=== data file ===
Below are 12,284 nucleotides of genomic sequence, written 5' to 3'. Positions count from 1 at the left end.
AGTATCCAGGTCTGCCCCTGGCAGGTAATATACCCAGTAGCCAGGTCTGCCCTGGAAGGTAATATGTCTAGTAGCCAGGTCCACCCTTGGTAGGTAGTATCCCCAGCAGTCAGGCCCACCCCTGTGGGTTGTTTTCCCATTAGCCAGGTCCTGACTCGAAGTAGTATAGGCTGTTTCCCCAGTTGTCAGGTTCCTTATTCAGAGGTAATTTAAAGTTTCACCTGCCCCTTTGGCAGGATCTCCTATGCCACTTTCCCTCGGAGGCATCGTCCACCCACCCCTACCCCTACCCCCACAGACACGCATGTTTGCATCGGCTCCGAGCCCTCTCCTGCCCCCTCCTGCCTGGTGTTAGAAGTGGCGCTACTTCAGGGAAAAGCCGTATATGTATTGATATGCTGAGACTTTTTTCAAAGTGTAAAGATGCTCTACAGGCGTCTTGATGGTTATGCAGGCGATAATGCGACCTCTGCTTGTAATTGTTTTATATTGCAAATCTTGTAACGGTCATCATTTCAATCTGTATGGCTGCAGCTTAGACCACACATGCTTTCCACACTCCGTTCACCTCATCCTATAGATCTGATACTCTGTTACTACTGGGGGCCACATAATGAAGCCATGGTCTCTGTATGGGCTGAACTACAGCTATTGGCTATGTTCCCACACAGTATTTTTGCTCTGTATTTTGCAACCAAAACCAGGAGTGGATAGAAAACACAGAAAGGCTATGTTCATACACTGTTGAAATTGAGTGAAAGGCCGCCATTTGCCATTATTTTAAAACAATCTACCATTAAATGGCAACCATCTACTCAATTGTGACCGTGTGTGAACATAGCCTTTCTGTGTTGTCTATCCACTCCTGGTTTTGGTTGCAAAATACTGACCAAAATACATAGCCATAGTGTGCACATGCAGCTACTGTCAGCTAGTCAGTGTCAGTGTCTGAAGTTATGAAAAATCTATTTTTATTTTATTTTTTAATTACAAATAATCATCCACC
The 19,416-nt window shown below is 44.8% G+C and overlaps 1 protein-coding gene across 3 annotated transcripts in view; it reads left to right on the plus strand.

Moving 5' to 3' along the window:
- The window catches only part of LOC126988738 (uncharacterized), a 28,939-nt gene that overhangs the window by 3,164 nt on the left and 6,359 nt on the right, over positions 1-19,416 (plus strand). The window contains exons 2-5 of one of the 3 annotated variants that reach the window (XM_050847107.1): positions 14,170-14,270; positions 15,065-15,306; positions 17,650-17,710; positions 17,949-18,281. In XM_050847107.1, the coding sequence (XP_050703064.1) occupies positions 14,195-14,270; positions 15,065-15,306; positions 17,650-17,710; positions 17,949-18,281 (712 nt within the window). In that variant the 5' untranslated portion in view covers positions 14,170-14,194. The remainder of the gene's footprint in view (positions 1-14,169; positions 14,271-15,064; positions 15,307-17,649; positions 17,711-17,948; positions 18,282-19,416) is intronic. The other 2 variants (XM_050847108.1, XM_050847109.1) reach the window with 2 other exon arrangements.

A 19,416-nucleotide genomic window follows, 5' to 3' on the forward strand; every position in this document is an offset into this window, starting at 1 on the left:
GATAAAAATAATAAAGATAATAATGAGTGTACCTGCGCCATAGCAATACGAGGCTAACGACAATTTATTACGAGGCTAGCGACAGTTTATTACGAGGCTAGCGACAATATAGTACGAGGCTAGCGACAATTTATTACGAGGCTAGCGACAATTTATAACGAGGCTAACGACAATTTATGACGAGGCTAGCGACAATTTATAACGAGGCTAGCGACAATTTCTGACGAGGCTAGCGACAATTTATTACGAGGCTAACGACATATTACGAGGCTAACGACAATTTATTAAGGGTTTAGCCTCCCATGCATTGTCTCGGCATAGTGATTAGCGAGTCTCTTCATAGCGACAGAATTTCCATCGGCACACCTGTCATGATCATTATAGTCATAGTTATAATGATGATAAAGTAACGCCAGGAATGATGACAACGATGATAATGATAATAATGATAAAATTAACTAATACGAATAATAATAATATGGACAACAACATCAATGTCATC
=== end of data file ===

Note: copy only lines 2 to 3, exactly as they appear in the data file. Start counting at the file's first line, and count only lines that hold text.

AGTATCCAGGTCTGCCCCTGGCAGGTAATATACCCAGTAGCCAGGTCTGCCCTGGAAGGTAATATGTCTAGTAGCCAGGTCCACCCTTGGTAGGTAGTATCCCCAGCAGTCAGGCCCACCCCTGTGGGTTGTTTTCCCATTAGCCAGGTCCTGACTCGAAGTAGTATAGGCTGTTTCCCCAGTTGTCAGGTTCCTTATTCAGAGGTAATTTAAAGTTTCACCTGCCCCTTTGGCAGGATCTCCTATGCCACTTTCCCTCGGAGGCATCGTCCACCCACCCCTACCCCTACCCCCACAGACACGCATGTTTGCATCGGCTCCGAGCCCTCTCCTGCCCCCTCCTGCCTGGTGTTAGAAGTGGCGCTACTTCAGGGAAAAGCCGTATATGTATTGATATGCTGAGACTTTTTTCAAAGTGTAAAGATGCTCTACAGGCGTCTTGATGGTTATGCAGGCGATAATGCGACCTCTGCTTGTAATTGTTTTATATTGCAAATCTTGTAACGGTCATCATTTCAATCTGTATGGCTGCAGCTTAGACCACACATGCTTTCCACACTCCGTTCACCTCATCCTATAGATCTGATACTCTGTTACTACTGGGGGCCACATAATGAAGCCATGGTCTCTGTATGGGCTGAACTACAGCTATTGGCTATGTTCCCACACAGTATTTTTGCTCTGTATTTTGCAACCAAAACCAGGAGTGGATAGAAAACACAGAAAGGCTATGTTCATACACTGTTGAAATTGAGTGAAAGGCCGCCATTTGCCATTATTTTAAAACAATCTACCATTAAATGGCAACCATCTACTCAATTGTGACCGTGTGTGAACATAGCCTTTCTGTGTTGTCTATCCACTCCTGGTTTTGGTTGCAAAATACTGACCAAAATACATAGCCATAGTGTGCACATGCAGCTACTGTCAGCTAGTCAGTGTCAGTGTCTGAAGTTATGAAAAATCTATTTTTATTTTATTTTTTAATTACAAATAATCATCCACC
The 19,416-nt window shown below is 44.8% G+C and overlaps 1 protein-coding gene across 3 annotated transcripts in view; it reads left to right on the plus strand.